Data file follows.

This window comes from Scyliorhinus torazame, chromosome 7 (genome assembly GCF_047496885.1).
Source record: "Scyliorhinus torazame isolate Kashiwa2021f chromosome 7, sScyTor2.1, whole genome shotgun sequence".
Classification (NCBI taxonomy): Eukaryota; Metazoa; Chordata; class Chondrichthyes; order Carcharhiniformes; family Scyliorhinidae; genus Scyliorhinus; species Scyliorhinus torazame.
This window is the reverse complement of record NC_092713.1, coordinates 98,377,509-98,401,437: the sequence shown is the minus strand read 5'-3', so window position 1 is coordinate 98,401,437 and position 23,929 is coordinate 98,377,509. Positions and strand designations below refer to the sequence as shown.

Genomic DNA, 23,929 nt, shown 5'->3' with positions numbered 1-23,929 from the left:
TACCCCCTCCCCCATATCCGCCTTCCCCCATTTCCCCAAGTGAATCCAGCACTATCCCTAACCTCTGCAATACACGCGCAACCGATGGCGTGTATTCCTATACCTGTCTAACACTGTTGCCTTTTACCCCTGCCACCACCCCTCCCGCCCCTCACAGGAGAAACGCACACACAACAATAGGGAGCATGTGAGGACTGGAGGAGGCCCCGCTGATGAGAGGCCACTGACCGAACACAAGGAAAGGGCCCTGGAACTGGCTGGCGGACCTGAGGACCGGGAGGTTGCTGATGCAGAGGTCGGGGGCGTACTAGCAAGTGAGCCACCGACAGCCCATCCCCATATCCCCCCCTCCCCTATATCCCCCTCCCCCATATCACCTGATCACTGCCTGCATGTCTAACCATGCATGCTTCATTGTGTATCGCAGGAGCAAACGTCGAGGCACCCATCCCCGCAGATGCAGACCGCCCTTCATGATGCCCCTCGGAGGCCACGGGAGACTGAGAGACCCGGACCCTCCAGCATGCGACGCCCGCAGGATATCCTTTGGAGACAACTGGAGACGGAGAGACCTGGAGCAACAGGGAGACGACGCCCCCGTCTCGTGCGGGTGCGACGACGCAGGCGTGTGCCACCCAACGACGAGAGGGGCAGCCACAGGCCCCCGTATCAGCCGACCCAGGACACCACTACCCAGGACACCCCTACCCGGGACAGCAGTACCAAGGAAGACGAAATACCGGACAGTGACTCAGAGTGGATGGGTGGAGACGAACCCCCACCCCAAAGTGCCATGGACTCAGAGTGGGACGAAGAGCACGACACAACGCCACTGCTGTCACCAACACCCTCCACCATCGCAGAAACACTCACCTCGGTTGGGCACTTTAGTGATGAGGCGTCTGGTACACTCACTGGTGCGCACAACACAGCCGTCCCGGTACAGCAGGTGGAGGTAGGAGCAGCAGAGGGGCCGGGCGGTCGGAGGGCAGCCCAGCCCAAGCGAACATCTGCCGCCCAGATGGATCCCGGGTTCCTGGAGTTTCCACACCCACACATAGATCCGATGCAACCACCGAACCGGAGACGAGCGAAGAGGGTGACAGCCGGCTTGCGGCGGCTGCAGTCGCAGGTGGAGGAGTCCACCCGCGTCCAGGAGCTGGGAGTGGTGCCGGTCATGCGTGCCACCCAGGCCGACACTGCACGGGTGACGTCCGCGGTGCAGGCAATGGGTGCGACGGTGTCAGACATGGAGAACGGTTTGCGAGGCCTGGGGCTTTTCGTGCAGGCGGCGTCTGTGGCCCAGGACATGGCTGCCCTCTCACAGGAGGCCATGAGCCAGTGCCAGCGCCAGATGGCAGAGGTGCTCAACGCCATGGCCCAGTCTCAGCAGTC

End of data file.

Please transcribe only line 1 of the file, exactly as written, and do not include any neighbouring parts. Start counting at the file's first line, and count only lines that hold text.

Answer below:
This window comes from Scyliorhinus torazame, chromosome 7 (genome assembly GCF_047496885.1).